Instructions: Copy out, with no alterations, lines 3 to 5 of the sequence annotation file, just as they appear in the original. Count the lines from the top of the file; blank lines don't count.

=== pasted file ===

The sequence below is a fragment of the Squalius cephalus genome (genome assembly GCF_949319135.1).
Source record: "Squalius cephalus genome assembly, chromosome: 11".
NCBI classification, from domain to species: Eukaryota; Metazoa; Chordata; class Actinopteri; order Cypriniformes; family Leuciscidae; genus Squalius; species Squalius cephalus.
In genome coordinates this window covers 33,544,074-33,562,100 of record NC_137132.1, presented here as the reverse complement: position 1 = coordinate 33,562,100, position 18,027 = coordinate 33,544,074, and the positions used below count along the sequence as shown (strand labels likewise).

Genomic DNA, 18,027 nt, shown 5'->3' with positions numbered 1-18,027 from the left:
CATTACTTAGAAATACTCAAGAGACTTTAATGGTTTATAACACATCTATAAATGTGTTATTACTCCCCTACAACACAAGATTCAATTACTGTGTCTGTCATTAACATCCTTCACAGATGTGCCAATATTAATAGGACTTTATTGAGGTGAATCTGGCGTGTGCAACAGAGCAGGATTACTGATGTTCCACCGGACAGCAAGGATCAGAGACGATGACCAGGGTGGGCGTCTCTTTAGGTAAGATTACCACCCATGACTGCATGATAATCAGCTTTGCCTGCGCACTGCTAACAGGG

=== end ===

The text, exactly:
NCBI classification, from domain to species: Eukaryota; Metazoa; Chordata; class Actinopteri; order Cypriniformes; family Leuciscidae; genus Squalius; species Squalius cephalus.
In genome coordinates this window covers 33,544,074-33,562,100 of record NC_137132.1, presented here as the reverse complement: position 1 = coordinate 33,562,100, position 18,027 = coordinate 33,544,074, and the positions used below count along the sequence as shown (strand labels likewise).

Genomic DNA, 18,027 nt, shown 5'->3' with positions numbered 1-18,027 from the left: